The German quickly closed in on Webber, but the Jaguar driver proved to be a stern opponent, fending off the Williams for several laps before Schumacher finally made a move stick into his favourite first corner passing spot.
Several laps earlier, the world champion's chances of salvaging points as his title rivals headed for the podium took another hit when his engine cut out as he switched on the pit-lane limiter at his second stop. Restarting only took a second or so, but it was enough to ensure that the Ferrari would be stuck behind Trulli's Renault for the rest of the race.
That would mean that Schumacher was fighting for seventh spot, as David Coulthard moved firmly into contention for a top five spot. The Scot, along with his McLaren team, had taken the decision to add more fuel than most at his first stop, and a second ten-second top-up confirmed the suspicion that DC was switching to a two-stop strategy in order to steal a march on his rivals. The move appeared to be working, too, as Coulthard now mixed it with the lower point scorers - without another stop to make.
All this time, Alonso carried on his merry way, again establishing a near 26-second lead over Raikkonen in time for this third and final stop. Already out of the running, however, Jacques Villeneuve (hydraulics), Barrichello, Fisichella and Baumgartner (both engine) and Olivier Panis (gearbox) were about to be joined by Justin Wilson, whose Cosworth V10 let go in dramatic fashion as he exited the chicane. With Heinz-Harald Frentzen completing the list after apparently running out of fuel, there were just seven retirements, as the blue-and-yellow section of the pit-lane kept its fingers crossed that there would be no untoward dramas at the front of the field.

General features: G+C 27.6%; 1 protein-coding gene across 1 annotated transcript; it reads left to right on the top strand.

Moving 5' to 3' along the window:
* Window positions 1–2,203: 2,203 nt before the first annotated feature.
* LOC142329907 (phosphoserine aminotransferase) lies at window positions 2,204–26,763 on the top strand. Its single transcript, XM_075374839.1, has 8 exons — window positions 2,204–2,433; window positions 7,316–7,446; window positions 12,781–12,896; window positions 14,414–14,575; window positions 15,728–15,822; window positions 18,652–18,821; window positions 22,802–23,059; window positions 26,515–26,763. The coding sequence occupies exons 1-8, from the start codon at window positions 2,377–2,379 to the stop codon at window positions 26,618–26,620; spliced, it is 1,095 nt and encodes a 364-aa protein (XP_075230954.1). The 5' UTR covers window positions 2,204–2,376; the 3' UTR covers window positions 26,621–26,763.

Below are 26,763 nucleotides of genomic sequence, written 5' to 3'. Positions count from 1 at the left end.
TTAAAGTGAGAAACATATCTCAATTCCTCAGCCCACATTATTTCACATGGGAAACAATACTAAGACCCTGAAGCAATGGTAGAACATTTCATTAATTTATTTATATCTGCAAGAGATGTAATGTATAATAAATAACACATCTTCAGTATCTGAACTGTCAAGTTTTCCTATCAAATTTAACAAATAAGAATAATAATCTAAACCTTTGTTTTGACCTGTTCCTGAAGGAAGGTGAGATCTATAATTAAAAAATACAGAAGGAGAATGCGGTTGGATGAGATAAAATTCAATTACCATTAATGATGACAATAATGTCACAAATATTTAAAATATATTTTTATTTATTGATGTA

The closing stages looked like being a straightforward run to the flag, with just Schumacher Sr and Trulli staging anything resembling an on-track scrap - until Montoya decided to add a little spice to proceedings by spinning, unaided, at turn eleven. Although the Colombian kept his Williams out of the waiting gravel trap, the error allowed team-mate Schumacher Jr to close in, setting up an intriguing fight for position as the German attempted to free himself of potential team orders - in whatever legal form they would take - at the next round.
It wasn't to be for Schumacher, who came home a second adrift of the leading Williams which, in turn had lost any chance of challenging Raikkonen for second spot. Behind Schumacher, Coulthard got the better of Webber and Trulli as they made their third and final stops, claiming fifth place after a solid drive.
Michael Schumacher rounded out the point scorers, preventing the plucky Nick Heidfeld from adding to his meagre 2003 total, but having had to suffer the indignity of being lapped. The German has not led a grand prix since winning in Canada and, with the result going the way it did in Hungary, heads into the final three races with just a one-point championship advantage.
At the front, however, there was no question about the identity of the winner - even if he hadn't previously stood on the top step of the podium. Alonso rounded the last corner, resisted the temptation to floor the throttle in celebration, and crawled under the chequered flag in order to savour the moment.
It surely won't be the last.Race result:
1. Fernando Alonso
70 laps 1hr 39.01.460secs
2. Kimi Raikkonen
3. Juan Montoya
4. Ralf Schumacher
5. David Coulthard
6. Mark Webber
7. Jarno Trulli
8. Michael Schumacher
9. Nick Heidfeld
10. Jenson Button
11. Cristiano da Matta
12. Jos Verstappen
13. Nicolas Kiesa
Rtd Heinz-Harald Frentzen
47 laps completed
Rtd Justin Wilson
42 laps completed
Rtd Zsolt Baumgartner
34 laps completed
Rtd Olivier Panis
33 laps completed
Rtd Giancarlo Fisichella
28 laps completed
Rtd Rubens Barrichello
19 laps completed
Rtd Jacques Villeneuve
14 laps completedFastest lap:Juan Montoya Williams-BMW
1min 22.095secs lap 37